• Tear Osmolarity
  • Tear protein levels (lactoferrin and lysozyme)
  • Presence of corneal filaments
  • Evaluation of debris in the tear film

How Your Eyes Stay Moist

  1. The Mucous Membranes

The mucous layer is the innermost layer of the tear film, closest to the surface of the cornea. “Goblet cells,” floating in the conjunctiva, are gland-like cells in that they produce mucin. Mucin interacts with the watery layer of the tear film to form the thin mucous layer of the tear film, which coats the cornea and allows for even distribution of the tear film. Goblet cells can produce more mucin when the eye is irritated by environmental pollutants. Conversely, irritants such as some solvents can destroy goblet cells.

Eye surgery that holds the eyelids open can damage the conjunctiva and destroy goblet cells. Therefore, so many people experience severe dry eyes after eye surgery.

  1. The lacrimal Tear Glands

An aqueous layer (watery) makes up 90% of the thickness of the tear film. It is created by lacrimal glands, one for each eye, located behind the eyebrow. The lacrimal gland produces slightly alkaline (pH-7.4) liquid which flows through canals into the lacrimal sac, located on the inside of each eye beside the bridge of the nose. The action of blinking pumps tears onto and across the surface of the eye. Tears flow from the sac into the nose, – therefore you get a runny nose when there is too much fluid on the eyes’ surface.

Nerves connect to the lacrimal glands, providing sensory stimulation (i.e., see what happens when you cut an onion) to stimulate tears. Blood vessels also connect to the lacrimal glands distributing nutrients and oxygen to the gland. In addition, these glands are associated with the lymph system, which helps drain toxins and impurities from the eye’s surface.

  1. Meibomian Oil Glands

A very thin lipid (oily) layer covers the outside of the tear film and helps slow tear evaporation. The Meibomian glands, located on the upper and lower eyelids between the eyelashes, secretes meibum. The Zeis and Moll glands also produce meibum. Meibum is a sebaceous material, which is fluid at body temperature. It slows tear film evaporation and lowers tear-film surface tension so that the tear film remains contoured to the eye’s surface and tears don’t spill down to the cheeks. When the eyelids are closed, it is the meibum that makes the eye airtight.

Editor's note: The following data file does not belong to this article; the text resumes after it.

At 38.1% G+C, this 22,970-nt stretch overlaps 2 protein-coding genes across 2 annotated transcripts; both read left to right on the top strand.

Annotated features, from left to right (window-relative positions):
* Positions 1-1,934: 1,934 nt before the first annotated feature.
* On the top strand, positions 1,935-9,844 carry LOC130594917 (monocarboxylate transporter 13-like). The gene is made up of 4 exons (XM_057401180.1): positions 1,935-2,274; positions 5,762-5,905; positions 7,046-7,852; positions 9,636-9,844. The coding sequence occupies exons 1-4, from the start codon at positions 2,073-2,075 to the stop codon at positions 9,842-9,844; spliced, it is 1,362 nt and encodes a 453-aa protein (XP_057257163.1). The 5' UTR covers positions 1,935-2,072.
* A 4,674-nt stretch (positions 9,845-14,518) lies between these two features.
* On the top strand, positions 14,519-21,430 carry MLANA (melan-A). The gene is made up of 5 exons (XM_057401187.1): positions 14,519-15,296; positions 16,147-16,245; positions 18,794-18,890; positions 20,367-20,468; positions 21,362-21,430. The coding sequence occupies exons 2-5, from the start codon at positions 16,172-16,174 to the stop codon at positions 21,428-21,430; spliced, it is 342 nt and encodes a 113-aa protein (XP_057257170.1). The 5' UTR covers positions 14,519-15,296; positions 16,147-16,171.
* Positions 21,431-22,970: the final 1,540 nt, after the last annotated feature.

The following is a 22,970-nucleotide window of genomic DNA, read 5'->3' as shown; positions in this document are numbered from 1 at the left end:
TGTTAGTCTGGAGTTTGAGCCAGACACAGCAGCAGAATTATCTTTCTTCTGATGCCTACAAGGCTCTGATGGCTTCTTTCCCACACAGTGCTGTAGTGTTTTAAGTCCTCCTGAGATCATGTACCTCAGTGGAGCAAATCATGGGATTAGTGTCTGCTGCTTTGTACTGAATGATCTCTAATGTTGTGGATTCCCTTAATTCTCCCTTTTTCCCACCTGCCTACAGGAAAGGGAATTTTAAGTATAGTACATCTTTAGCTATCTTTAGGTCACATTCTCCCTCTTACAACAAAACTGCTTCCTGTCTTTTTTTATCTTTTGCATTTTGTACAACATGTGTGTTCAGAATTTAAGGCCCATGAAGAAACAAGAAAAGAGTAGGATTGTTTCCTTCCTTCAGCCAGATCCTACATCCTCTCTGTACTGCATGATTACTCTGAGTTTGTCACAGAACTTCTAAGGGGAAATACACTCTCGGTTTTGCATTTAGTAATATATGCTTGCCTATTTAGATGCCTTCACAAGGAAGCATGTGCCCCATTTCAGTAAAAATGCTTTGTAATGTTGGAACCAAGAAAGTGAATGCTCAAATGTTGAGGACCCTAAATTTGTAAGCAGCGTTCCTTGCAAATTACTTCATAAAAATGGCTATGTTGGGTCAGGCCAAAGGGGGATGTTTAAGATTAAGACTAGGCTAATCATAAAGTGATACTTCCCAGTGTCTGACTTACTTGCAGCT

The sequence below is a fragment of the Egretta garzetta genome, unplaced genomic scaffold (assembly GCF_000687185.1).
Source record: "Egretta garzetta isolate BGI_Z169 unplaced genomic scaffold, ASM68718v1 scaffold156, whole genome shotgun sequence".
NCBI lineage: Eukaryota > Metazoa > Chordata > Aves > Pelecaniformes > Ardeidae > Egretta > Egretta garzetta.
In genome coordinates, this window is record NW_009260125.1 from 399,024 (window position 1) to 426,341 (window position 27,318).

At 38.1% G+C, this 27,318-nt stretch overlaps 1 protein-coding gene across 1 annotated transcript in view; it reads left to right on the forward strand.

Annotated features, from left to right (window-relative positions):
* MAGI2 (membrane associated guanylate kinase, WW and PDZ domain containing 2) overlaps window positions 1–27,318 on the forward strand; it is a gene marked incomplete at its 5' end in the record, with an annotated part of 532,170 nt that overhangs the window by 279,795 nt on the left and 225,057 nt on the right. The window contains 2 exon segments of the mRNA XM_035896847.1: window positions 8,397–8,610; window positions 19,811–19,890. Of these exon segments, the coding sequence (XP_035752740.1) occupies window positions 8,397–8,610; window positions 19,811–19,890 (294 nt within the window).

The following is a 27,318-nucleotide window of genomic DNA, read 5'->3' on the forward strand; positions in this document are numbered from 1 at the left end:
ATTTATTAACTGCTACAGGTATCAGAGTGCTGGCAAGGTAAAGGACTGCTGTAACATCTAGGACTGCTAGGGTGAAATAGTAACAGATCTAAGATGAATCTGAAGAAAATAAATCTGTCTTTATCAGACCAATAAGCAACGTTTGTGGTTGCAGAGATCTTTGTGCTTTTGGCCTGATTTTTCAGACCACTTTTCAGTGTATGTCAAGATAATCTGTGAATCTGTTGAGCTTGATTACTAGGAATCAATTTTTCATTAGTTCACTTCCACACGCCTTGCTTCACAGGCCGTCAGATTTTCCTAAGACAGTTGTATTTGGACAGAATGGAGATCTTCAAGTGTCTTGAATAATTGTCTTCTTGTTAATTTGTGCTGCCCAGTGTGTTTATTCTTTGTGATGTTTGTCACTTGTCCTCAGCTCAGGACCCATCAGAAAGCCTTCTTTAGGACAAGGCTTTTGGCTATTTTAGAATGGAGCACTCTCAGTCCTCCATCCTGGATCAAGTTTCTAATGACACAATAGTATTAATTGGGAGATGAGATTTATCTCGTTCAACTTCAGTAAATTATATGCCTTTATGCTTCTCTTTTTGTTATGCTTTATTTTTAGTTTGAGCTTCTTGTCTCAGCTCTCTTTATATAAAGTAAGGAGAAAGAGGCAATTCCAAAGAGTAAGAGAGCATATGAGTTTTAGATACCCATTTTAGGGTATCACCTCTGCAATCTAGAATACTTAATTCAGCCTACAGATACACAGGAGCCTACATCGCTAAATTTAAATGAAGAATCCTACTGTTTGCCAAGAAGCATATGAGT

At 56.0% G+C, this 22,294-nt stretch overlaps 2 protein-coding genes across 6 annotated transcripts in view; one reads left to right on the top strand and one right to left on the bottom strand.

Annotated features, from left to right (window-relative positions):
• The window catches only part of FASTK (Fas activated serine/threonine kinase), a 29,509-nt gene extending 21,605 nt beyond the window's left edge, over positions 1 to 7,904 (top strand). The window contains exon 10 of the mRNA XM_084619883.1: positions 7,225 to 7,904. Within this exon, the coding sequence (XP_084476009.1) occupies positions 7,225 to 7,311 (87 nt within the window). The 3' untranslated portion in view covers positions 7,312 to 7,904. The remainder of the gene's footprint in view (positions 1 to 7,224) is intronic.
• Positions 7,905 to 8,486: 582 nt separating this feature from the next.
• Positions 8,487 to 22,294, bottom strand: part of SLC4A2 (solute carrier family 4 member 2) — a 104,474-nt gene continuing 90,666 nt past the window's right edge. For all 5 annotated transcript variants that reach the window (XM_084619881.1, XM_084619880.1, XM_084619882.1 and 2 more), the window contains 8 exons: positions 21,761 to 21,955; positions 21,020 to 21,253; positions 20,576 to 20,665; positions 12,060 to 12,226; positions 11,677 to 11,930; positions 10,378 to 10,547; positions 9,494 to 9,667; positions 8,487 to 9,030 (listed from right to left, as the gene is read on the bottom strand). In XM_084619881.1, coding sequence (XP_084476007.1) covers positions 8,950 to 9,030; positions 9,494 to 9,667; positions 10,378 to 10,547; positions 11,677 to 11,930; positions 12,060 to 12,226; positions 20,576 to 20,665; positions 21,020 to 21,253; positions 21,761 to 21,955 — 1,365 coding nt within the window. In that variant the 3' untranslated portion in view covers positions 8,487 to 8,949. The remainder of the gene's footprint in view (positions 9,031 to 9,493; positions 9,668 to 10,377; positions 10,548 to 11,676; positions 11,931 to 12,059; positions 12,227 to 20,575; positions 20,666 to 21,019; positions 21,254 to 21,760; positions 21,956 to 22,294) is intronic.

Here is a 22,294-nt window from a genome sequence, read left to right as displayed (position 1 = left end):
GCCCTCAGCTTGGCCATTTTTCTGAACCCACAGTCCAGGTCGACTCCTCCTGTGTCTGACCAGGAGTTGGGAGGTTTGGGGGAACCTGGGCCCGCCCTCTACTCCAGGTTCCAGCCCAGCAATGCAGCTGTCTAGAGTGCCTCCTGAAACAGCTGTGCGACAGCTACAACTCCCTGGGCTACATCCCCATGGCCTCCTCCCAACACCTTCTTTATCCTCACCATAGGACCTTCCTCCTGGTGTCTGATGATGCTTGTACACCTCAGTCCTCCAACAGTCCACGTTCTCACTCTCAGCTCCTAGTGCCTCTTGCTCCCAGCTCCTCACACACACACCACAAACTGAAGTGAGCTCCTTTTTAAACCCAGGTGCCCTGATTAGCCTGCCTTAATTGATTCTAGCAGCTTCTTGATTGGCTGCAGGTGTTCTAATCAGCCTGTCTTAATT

Dry Eyes Treatments- Blinking

The normal blinking process acts as a pump on the lacrimal sac to move more fluid to the eye and distribute it across the surface of the eye. Blinking is an essential part of eye comfort because the tear film naturally begins to degrade after about 10 seconds and needs renewal.


  1. Dry Eyes and Migraines: Is There Really a Correlation? Cornea, June, 2012
    2. Dry eye in vitamin D deficiency: more than an incidental association, 2015.
    3. R. Shetty, et al, Corneal Dendritic Cell Density Is Associated with Subbasal Nerve Plexus Features, Ocular Surface Disease Index, and Serum Vitamin D in Evaporative Dry Eye Disease, BioMed Research International, February, 2016.
    4. S.Y. Yoon, et al, Low Serum 25-Hydroxyvitamin D Levels Are Associated with Dry Eye Syndrome, PLoS One, January, 2016
    5. I.A. Butovich, J.C. Arciniega, et al, Meibomian Lipid Films and the Impact of Temperature, Investigations in Ophthalmology and Visual Science, November, 2010
    6. Menstrual Cycle Linked to Dry Eyes
    7. Pregnancy and Dry Eye Syndrome
    8. Dry eyes Linked to Meibomian Gland Dysfunction